Use of PIT vs TTC PD in a Merton one-factor model

Under one-factor Merton framework, like Basel, you use unconditional PDs as input of the portfolio model and this "unconditional" means it is a TTC-PD. Given a i-th borrower, the default threshold is just the inverse cumulative standard normal distribution of the unconditional $$PD_i$$ and you will compare the threshold given by such $$PD_i$$ with every outcome of the systemic and idiosyncratic component.

Let's imagine to shift the framework: we are now under IFRS9 and for accounting it is requested to use PIT. How should I deal with PIT-PD with a one-factor model? Is it just matter of having different inputs as PDs and define threshold from this new inputs? Or should I consider a particular outcome of the risk-factor that should represent the state of the economy and then evaluate the PIT-PD as a PD conditioned to the risk-factor outcome?

$$PD_i(z) = P(a_i given $$z$$ the the economic state factor outcome.

My idea is to obtain PIT-PD by inverting the Vasicek formula and consider different outcome of the economy (ie. $$z$$): $$PD^{PIT}_i(z) = \Phi \left( \phi^{-1}(PD^{TTC}_i) \sqrt{1-\rho_i} + \sqrt{\rho_i}z\right)$$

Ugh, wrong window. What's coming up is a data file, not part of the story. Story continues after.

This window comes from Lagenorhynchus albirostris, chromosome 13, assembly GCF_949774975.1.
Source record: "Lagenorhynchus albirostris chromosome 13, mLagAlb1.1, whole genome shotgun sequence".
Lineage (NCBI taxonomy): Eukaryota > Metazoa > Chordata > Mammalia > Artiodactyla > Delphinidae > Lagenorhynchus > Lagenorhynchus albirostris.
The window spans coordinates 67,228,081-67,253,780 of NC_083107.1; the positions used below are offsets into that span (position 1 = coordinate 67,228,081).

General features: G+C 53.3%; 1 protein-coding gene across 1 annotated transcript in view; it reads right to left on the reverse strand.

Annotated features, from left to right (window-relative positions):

Does this make sense?

• As the 'cycle' component is meant to represent a economy-wide credit(risk) cycle, I would second your idea of adding a (cyclic) systemic factor to your model. Oct 12 '20 at 14:20
• What doea PIT mean Oct 21 '20 at 15:58
• PIT = Point-in-time Oct 22 '20 at 8:08

The first equation is already a PIT PD if $$\displaystyle PD_{i}$$ is substituted by TTC PD. The challenges of using this model are:

(1) $$\displaystyle \rho _{i}$$, the asset correlation, is very difficult to estimate.

(2) A multi-period model is required for z so that you can use the PIT PDs in IFRS9.

Using Kalman filter and Basel estimates of asset correlations could help you to address the 2 challenges. For details, please refer to the paper by Chatterjee.

Or you can use a transition matrix / Markov Chain approach that helps you step aside from the Vasicek Model. For details, please refer to paper by Varnek and Hampel.

• Thank you very much. It is indeed what I was looking for: the Kalman filter. Oct 20 '20 at 13:09
• For the asset correlation, this paper speaks of a range 12% - 24% in Basel framework for corporate loans. Do you know if it holds for Sovereign? Oct 20 '20 at 13:16
• @NasserBin I don't know whether it is applicable to sovereign. Sovereign is tough because data is very limited. You can dig around Moody's Analytics to see if you can find anything helpful.
– nyk
Oct 21 '20 at 0:59
• I really don't understand how to apply the Kalman filter for $z$. Should I consider the GDP hts and extract this hidden state $z$ from it? I will open it as a separate question as it actually is another story. Oct 21 '20 at 7:15